sacrifice for an omen and redemption
Parallel /// Oaxaca is pleased to present sacrifice for an omen and redemption solo exhibition by Carlos Martínez.
sacrifice for an omen and redemption takes two stories that take place in a place near the iztaccihuatl-popocatepetl volcanoes, in which an open-pit mine has been installed for 20 years. On the one hand, one of the stories made by a Spanish friar, tells how a stone spoke and foreshadowed the fall of the Mexica empire at the time that it was transported so that a ritual sculpture could be carved, which was occupied as a tool to perform human sacrifices where blood and heart were offered. On the other hand, this research takes up a current story that circulates among workers of the open-pit mine (located in the same place where the Spanish friar narrates the omen) where the appearance of the devil or better said "the cornudo" is narrated during the construction of infrastructure for the mine.
The appearance of this entity to the manager of the mine required a series of human sacrifices to allow them to cope with the development of the works, to which the manager refused and thus the project to expand the mine's infrastructure was closed.Beyond the fact that these two stories share the same geographic location despite their distance in history, this project observes and takes up sacrifice as the axis that defines these episodes of local history. It is from the sacrifice that the different human-landscape relationships are articulated and connected, that is, between economy, sacredness, politics and mystery. Likewise, the study from the sculptural and from the ethnographic, presents us with the updating of non-human entities, guardians and custodians of an important place for the locality, first as a stone that speaks about how the Mexica empire will fall and later, 500 years later, like the devil who protects the territory by preventing construction and negotiating with peoplein charge. The ability of the landscape to express itself to protect itself is the interest of this project and one of the conclusions on which this exercise will be supported.In this way, the pieces shown here are seen as field notes in the form of sculpture and show the syntheses of the detailed investigation of materials and forms described in the stories and put to play in the composition of the final pieces.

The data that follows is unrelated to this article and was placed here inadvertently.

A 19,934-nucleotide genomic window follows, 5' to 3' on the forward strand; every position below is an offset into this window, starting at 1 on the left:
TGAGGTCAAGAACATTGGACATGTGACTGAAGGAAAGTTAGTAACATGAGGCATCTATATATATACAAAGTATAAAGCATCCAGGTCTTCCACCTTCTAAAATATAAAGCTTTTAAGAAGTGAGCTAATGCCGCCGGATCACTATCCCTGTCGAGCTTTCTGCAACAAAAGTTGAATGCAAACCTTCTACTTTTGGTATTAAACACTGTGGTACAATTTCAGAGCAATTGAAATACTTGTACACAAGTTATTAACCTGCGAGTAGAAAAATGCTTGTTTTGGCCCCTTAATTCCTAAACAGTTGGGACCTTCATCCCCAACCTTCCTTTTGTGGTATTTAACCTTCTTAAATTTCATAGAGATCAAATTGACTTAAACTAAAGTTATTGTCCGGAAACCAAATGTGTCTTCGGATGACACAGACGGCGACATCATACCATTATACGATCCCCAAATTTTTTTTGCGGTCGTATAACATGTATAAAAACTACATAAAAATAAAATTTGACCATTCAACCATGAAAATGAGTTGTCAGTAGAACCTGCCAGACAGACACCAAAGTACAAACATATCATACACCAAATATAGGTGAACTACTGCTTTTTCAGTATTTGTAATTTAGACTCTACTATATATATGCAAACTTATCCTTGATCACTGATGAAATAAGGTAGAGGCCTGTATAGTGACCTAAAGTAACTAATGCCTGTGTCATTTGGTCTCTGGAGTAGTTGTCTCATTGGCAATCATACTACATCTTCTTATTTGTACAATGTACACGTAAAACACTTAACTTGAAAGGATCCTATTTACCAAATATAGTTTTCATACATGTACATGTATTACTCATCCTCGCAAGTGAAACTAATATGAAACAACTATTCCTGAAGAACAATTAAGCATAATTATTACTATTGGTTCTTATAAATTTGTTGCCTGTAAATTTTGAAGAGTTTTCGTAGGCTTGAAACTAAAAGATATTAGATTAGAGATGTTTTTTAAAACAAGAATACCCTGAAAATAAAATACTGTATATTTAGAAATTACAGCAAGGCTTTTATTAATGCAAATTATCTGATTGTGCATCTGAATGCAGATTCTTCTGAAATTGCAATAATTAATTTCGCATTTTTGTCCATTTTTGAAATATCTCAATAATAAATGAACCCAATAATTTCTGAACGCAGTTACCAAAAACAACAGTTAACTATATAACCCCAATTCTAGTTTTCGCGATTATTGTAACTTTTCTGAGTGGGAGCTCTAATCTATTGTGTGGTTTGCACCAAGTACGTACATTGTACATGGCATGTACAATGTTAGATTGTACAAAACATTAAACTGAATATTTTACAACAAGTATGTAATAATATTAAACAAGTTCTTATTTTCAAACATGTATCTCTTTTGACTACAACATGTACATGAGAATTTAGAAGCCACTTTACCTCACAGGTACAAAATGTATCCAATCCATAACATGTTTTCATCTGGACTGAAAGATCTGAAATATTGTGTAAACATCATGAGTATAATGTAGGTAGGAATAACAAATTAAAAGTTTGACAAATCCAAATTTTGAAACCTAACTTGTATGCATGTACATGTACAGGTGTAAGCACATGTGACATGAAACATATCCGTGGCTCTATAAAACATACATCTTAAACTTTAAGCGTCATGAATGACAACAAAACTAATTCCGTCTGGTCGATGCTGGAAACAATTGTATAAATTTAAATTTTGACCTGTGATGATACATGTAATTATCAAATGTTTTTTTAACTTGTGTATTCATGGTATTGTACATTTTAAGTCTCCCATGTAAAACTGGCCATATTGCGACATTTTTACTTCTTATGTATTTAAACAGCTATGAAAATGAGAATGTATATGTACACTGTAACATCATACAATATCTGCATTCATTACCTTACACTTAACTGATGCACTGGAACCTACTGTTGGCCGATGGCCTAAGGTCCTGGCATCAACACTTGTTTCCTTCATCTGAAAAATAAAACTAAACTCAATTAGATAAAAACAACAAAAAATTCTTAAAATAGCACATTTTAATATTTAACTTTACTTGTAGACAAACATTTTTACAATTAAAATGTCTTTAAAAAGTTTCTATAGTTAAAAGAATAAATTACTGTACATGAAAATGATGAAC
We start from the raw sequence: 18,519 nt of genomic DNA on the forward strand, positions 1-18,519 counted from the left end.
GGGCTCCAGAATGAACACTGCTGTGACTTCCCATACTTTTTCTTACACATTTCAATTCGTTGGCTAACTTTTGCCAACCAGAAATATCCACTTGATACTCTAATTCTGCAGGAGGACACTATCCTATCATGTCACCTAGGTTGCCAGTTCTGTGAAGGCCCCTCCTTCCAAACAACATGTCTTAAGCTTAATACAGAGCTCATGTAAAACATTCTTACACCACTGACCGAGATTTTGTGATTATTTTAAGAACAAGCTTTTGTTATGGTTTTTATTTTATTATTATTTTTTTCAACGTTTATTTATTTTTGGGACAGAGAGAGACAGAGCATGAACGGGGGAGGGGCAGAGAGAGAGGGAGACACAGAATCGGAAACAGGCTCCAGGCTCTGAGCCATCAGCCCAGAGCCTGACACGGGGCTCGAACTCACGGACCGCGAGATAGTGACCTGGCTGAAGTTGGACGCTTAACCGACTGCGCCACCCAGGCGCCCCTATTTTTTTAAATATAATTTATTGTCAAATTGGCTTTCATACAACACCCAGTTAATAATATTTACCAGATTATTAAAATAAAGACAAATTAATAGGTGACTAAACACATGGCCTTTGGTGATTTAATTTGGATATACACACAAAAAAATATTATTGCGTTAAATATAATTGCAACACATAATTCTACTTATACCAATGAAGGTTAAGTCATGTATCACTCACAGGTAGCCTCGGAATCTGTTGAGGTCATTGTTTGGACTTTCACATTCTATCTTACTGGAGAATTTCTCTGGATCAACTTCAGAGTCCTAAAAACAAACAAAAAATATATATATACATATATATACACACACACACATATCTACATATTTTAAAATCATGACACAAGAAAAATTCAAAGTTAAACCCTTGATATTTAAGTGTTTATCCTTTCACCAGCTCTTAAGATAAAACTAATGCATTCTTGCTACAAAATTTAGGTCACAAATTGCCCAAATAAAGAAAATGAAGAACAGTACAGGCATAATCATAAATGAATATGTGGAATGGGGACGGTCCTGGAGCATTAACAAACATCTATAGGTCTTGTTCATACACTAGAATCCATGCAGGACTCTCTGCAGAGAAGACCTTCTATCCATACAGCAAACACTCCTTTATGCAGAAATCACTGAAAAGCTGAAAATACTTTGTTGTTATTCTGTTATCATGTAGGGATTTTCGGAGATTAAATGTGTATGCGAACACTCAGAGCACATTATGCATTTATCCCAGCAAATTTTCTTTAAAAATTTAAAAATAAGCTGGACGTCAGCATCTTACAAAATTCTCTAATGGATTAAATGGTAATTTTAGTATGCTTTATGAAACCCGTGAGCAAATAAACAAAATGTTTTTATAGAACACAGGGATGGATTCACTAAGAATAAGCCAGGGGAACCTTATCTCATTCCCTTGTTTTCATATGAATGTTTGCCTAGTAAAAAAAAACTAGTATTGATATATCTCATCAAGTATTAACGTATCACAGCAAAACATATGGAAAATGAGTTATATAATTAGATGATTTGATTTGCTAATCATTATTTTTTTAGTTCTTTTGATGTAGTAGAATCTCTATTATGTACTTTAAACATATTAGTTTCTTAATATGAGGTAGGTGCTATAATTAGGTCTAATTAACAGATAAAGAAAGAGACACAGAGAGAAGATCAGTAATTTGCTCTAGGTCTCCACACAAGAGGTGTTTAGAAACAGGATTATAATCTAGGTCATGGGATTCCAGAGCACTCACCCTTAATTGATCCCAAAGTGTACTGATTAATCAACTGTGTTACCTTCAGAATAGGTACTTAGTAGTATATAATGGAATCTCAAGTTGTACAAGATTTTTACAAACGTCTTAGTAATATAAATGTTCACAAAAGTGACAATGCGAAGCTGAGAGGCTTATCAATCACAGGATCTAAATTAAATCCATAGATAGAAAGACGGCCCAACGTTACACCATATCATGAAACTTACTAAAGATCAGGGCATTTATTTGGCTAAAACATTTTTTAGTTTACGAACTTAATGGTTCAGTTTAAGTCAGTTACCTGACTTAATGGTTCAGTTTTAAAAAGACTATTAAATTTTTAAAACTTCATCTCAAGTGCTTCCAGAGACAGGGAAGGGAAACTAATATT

In this manner, the use of materials are direct references to elements that make up the landscape where the stories unfold. In short, this project supports and combines sculpture and the act of generating a model to put together personal notes and field notes referring to orality and official history.
Carlos Martínez (1991, Ciudad de México) Lives and works in San Martín Cuautlalpan, State of Mexico. He studied anthropology at ENAH and visual arts at ENPEG “La Esmeralda”. Individual exhibitions in spaces such as Ermita / Ladrón Galería. cdmx; nohacernada.org and Aeromoto. cdmx; A4 Gallery. Gentleman; Scoundrel NEZA. Edomex. His work has been part of group exhibitions in spaces such as: Thief Gallery.; University Museum of Chopo, UNAM. Mexico City; Aoyama Meguro Gallery, Tokyo, Japan; Rectangle. Brussels, Belgium.
Special thanks to Barbara Bang